Multi-Agent Financial Network (MAFN) Model of US Collateralized Debt Obligations (CDO): Regulatory Capital Arbitrage, Negative CDS Carry Trade, and Systemic Risk Analysis

Multi-Agent Financial Network (MAFN) Model of US Collateralized Debt Obligations (CDO): Regulatory Capital Arbitrage, Negative CDS Carry Trade, and Systemic Risk Analysis

Sheri M. Markose, Bewaji Oluwasegun, Simone Giansante
DOI: 10.4018/978-1-4666-2011-7.ch012
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A database driven multi-agent model has been developed with automated access to US bank level FDIC Call Reports that yield data on balance sheet and off balance sheet activity, respectively, in Residential Mortgage Backed Securities (RMBS) and Credit Default Swaps (CDS). The simultaneous accumulation of RMBS assets on US banks’ balance sheets and also large counterparty exposures from CDS positions characterized the $2 trillion Collateralized Debt Obligation (CDO) market. The latter imploded at the end of 2007 with large scale systemic risk consequences. Based on US FDIC bank data, that could have been available to the regulator at the time, the authors investigate how a CDS negative carry trade combined with incentives provided by Basel II and its precursor in the US, the Joint Agencies Rule 66 Federal Regulation No. 56914, which became effective on January 1, 2002, on synthetic securitization and Credit Risk Transfer (CRT), led to the unsustainable trends and systemic risk. The resultant market structure with heavy concentration in CDS activity involving 5 US banks can be shown to present too interconnected to fail systemic risk outcomes. The simulation package can generate the financial network of obligations of the US banks in the CDS market. The authors aim to show how such a Multi-Agent Financial Network (MAFN) model is well suited to monitor bank activity and to stress test policy for perverse incentives on an ongoing basis.
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1. Introduction

The 2007 financial crisis which started as the so-called ‘sub-prime’ crisis in the US has had severe global repercussions. There has been a contraction in output and employment, bank bailouts1, increased tax burdens, and accelerated fiscal austerity to levels not previously recorded since the Great Depression. The crisis has exposed shortcomings of monetary economics (Buiter, 2009) and the regulatory framework of Basel II (Brunnermier, et al., 2009; Hellwig, 2010; Markose, 2011). Eichengreen (2010) has concluded that “fundamentally, the [2007] crisis is the result of flawed regulations and perverse incentives in financial markets.” Macroeconomic modeling and its use in policy analysis have come under heavy criticism. Critics have accused macroeconomists of an insidious reliance on a particular class of macroeconomic models that has abstracted away institutional details and financial interconnections in the provision of liquidity, capital adequacy and solvency (Wieland, 2010; Colander, et al., 2009). Most of all, what is prominent is the absence of a framework to deal with regulatory and market failure arising from the negative externalities from excessive credit creation and leverage. On the operational front, serious deficits remain in the economics curricula in not providing integrated quantitative tools for holistic visualization and monitoring of the financial system to identify systemic risk threats from activities of financial firms. Further, central tenets of the regulatory framework were and continue not to be stress tested in an ongoing way to see if they are prone to creating perverse incentives. The main objective of this chapter is to provide an exemplar of a quantitative integrative financial framework using multi-agent modeling, which can monitor and analyse systemic risk from activities of financial intermediaries within the context of the regulatory incentives and prevailing market conditions.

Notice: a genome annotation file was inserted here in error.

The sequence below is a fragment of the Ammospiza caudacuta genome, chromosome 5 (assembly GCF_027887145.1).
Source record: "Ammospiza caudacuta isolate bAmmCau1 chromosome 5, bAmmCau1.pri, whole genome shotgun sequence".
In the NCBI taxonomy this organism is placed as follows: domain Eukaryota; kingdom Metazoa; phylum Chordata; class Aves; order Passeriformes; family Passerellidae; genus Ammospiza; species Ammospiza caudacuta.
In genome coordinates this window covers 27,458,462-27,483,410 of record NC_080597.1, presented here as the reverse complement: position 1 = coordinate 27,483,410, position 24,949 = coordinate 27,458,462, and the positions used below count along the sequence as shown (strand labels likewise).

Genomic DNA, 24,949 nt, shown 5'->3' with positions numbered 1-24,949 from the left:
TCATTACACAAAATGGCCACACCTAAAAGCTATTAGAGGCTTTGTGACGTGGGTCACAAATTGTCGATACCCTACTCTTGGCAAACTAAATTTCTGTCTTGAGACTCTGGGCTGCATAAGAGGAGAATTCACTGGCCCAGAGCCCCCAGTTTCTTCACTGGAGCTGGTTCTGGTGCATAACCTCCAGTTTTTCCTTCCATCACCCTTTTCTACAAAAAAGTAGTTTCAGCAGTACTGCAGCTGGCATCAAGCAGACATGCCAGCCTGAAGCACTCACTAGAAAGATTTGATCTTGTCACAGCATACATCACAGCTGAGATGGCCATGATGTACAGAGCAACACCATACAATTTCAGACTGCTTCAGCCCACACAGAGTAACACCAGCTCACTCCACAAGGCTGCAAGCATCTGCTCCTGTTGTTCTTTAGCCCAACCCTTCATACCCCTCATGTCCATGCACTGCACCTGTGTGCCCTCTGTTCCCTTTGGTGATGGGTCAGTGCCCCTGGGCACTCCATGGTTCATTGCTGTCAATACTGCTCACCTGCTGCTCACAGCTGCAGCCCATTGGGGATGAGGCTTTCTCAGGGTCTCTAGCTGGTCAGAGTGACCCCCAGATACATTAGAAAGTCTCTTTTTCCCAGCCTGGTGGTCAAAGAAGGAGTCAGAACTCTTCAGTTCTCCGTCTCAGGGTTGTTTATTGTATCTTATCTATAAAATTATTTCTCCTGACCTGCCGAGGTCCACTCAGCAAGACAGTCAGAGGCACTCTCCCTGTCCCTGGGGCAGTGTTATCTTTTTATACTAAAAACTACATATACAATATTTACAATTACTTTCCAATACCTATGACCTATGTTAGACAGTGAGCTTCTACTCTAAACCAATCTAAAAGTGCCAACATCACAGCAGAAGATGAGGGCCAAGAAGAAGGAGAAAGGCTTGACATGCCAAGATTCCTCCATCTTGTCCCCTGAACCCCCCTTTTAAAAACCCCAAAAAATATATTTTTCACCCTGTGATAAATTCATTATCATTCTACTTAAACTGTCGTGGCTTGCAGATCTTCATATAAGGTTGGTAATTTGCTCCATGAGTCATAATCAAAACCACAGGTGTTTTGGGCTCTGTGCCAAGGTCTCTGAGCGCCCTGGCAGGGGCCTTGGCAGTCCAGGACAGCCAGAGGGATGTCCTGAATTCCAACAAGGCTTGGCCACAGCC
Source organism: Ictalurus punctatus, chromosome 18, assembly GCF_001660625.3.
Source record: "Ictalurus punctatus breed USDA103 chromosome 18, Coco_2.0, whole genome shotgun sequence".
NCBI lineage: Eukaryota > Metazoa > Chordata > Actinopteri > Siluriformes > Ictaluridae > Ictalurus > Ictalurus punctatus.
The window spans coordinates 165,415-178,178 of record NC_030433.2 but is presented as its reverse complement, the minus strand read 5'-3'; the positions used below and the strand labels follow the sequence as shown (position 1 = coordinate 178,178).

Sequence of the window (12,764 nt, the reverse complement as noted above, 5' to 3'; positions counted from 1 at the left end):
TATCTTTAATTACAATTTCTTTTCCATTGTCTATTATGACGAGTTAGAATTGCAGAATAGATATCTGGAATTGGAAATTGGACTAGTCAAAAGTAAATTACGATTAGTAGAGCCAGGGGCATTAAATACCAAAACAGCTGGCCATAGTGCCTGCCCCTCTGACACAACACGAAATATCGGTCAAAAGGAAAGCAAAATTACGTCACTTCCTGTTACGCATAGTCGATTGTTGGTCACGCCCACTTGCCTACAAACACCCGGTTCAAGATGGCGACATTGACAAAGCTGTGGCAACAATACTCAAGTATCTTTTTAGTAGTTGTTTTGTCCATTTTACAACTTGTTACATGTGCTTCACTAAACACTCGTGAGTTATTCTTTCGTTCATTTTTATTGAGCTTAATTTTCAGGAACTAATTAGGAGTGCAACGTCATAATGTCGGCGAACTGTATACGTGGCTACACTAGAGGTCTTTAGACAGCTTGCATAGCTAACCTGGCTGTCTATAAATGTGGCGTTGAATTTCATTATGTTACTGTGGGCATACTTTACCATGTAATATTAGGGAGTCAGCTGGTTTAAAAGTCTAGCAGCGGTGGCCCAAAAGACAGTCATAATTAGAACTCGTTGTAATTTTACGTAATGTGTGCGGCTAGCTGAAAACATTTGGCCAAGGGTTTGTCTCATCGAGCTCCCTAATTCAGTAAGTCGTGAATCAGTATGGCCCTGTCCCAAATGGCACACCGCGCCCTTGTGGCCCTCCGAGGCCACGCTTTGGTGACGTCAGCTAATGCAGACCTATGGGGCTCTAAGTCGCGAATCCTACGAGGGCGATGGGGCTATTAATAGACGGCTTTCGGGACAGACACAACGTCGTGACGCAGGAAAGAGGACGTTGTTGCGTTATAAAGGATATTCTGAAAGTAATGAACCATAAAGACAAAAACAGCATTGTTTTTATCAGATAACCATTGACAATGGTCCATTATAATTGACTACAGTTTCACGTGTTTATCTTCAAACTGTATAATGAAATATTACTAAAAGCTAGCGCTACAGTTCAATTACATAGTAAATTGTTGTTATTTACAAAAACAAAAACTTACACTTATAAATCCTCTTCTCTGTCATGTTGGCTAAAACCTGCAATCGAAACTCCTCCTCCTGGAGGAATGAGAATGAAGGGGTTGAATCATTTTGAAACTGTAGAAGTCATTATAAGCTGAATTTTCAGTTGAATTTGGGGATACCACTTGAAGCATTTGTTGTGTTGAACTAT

The specific institutional propagators of the 2007 crisis involved Residential Mortgage Backed Securities (RMBS), which had grown to over $8.5 trillion in the US alone by 2006 (Figure 1), surpassing US securities and corporate bonds. This whole asset class suffered considerable impairment of market value with the collapse of US house prices. Except for government agency issues, post 2008, new issuance of MBS has dropped to almost zero. The buildup of systemic risk occurred in two distinct phases. In the first ‘originate and distribute’ phase of securitization of bank loans, banks followed an aggressive strategy of loan portfolio expansion by overcoming restrictions placed by the size of a bank’s deposit base by reissuing the capital released from securitization into new mortgages/loans. This regulatory arbitrage which placed securitized assets off balance sheet in Special Purpose Vehicles (SPV) in order to reduce the 8% minimum capital requirement of the Basel I Accord has been found by many (see, Goderis, et al., 2007) to enable banks to achieve 50% higher loan target levels and reduce equity capital to asset ratio to about 5.3% as opposed to the 9.8% for those that did not. The second phase of the crisis involved an accelerated growth of RMBS, especially in its subprime form, as collateral in structured Collateralized Debt Obligations (CDO)2 held as bank assets and in bank liabilities in conduits such as Asset Backed Commercial Paper (ABCP) in short term repo markets. The liquidity crunch is seen as a run on the repo market. As noted by Gorton and Metrich (2009), outdated models of money and banking prevented central banks and supervisory bodies from seeing the $12 trillion procyclically sensitive collateralized securities in the repo and shadow banking system as being part of the fractional system of private credit creation which will suffer convertibility problems vis-à-vis central bank regulated funds and reserves for which the tax payer remains liable.